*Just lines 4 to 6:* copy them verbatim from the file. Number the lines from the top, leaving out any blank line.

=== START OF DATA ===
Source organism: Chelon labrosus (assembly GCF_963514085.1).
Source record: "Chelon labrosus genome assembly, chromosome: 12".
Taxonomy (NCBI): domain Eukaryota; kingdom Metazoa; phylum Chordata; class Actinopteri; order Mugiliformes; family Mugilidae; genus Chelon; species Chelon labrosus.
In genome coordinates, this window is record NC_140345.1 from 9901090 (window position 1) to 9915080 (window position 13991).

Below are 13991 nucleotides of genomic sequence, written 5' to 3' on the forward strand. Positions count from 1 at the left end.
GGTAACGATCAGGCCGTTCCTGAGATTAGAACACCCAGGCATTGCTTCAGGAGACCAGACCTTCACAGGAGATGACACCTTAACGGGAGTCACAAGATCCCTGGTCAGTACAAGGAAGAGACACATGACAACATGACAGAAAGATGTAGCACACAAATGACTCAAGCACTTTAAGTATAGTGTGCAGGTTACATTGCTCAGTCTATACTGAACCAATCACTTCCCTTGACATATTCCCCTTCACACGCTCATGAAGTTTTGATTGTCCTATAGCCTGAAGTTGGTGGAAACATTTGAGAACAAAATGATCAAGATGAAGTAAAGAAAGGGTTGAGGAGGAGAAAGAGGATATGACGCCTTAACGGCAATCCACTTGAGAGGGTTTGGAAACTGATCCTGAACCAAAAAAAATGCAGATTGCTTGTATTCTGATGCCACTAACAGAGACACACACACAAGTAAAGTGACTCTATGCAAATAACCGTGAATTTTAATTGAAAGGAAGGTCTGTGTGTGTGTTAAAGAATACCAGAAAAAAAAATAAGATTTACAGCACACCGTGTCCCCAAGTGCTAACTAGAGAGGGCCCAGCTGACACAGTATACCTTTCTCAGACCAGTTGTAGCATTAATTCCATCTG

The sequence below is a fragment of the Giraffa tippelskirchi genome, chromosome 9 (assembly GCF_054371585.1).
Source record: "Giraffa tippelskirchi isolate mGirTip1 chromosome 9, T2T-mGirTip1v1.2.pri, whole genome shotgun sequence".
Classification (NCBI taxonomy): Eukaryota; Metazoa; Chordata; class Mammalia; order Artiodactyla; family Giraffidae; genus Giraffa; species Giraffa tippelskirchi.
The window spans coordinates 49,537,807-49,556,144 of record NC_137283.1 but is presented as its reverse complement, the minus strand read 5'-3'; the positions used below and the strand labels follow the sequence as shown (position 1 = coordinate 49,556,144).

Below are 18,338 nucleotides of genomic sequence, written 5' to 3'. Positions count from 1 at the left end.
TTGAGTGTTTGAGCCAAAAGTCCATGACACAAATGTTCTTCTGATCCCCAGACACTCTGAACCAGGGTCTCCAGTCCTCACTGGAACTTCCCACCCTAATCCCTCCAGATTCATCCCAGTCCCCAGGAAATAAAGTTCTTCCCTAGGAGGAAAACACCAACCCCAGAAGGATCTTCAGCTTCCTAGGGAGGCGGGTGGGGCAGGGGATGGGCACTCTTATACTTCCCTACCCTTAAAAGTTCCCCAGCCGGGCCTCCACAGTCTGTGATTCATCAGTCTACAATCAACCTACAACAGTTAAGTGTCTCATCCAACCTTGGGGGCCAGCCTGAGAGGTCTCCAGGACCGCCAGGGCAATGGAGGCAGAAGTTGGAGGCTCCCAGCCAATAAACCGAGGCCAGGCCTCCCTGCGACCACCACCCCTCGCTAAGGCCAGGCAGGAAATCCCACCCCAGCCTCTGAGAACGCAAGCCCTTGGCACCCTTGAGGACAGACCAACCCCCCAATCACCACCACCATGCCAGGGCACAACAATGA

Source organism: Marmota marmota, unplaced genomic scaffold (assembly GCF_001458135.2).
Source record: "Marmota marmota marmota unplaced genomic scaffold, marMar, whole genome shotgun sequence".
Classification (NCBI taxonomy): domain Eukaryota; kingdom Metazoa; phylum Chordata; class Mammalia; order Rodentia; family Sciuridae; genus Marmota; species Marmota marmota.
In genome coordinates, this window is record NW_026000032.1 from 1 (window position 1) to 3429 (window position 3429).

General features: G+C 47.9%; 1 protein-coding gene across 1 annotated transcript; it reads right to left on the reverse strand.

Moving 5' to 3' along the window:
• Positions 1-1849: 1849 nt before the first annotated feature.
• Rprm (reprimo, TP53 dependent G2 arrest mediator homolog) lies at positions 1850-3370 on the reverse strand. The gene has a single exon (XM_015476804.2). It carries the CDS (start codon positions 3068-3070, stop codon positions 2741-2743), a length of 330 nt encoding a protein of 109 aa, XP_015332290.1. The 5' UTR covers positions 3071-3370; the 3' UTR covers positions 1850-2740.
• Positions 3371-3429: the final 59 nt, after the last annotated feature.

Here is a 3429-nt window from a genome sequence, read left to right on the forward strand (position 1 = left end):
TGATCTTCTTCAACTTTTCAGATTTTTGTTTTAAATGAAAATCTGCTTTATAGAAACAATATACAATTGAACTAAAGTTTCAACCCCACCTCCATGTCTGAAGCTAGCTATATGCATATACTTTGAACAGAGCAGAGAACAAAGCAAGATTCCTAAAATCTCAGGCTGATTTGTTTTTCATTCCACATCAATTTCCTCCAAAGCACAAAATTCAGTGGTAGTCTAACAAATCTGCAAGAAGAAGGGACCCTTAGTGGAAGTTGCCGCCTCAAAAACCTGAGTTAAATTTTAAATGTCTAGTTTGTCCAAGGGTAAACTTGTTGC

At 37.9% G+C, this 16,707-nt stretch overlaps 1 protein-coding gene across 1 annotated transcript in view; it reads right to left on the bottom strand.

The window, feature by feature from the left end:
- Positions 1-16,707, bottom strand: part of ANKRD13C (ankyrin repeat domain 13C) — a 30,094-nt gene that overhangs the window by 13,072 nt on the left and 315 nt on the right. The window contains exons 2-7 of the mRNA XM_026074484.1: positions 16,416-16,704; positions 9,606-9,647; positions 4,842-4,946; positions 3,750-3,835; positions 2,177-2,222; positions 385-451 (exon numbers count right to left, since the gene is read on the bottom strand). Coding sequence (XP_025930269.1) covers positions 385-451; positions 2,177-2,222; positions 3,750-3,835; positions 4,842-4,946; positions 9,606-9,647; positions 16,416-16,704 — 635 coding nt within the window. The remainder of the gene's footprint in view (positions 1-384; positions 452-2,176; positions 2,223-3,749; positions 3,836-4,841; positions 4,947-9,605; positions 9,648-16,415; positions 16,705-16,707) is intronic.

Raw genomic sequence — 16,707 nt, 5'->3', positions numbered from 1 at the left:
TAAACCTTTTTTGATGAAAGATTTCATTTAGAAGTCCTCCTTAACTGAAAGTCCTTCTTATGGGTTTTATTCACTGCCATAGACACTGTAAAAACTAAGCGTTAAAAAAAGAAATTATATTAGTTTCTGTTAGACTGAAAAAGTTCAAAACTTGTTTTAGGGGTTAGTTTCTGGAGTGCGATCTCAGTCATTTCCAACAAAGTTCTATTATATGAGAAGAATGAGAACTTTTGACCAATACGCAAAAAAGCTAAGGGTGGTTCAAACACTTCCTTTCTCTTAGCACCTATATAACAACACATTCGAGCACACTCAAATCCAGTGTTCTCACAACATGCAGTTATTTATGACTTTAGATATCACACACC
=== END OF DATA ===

In genome coordinates, this window is record NC_140345.1 from 9901090 (window position 1) to 9915080 (window position 13991).

Below are 13991 nucleotides of genomic sequence, written 5' to 3' on the forward strand. Positions count from 1 at the left end.
GGTAACGATCAGGCCGTTCCTGAGATTAGAACACCCAGGCATTGCTTCAGGAGACCAGACCTTCACAGGAGATGACACCTTAACGGGAGTCACAAGATCCCTGGTCAGTACAAGGAAGAGACACATGACAACATGACAGAAAGATGTAGCACACAAATGACTCAAGCACTTTAAGTATAGTGTGCAGGTTACATTGCTCAGTCTATACTGAACCAATCACTTCCCTTGACATATTCCCCTTCACACGCTCATGAAGTTTTGATTGTCCTATAGCCTGAAGTTGGTGGAAACATTTGAGAACAAAATGATCAAGATGAAGTAAAGAAAGGGTTGAGGAGGAGAAAGAGGATATGACGCCTTAACGGCAATCCACTTGAGAGGGTTTGGAAACTGATCCTGAACCAAAAAAAATGCAGATTGCTTGTATTCTGATGCCACTAACAGAGACACACACACAAGTAAAGTGACTCTATGCAAATAACCGTGAATTTTAATTGAAAGGAAGGTCTGTGTGTGTGTTAAAGAATACCAGAAAAAAAAATAAGATTTACAGCACACCGTGTCCCCAAGTGCTAACTAGAGAGGGCCCAGCTGACACAGTATACCTTTCTCAGACCAGTTGTAGCATTAATTCCATCTG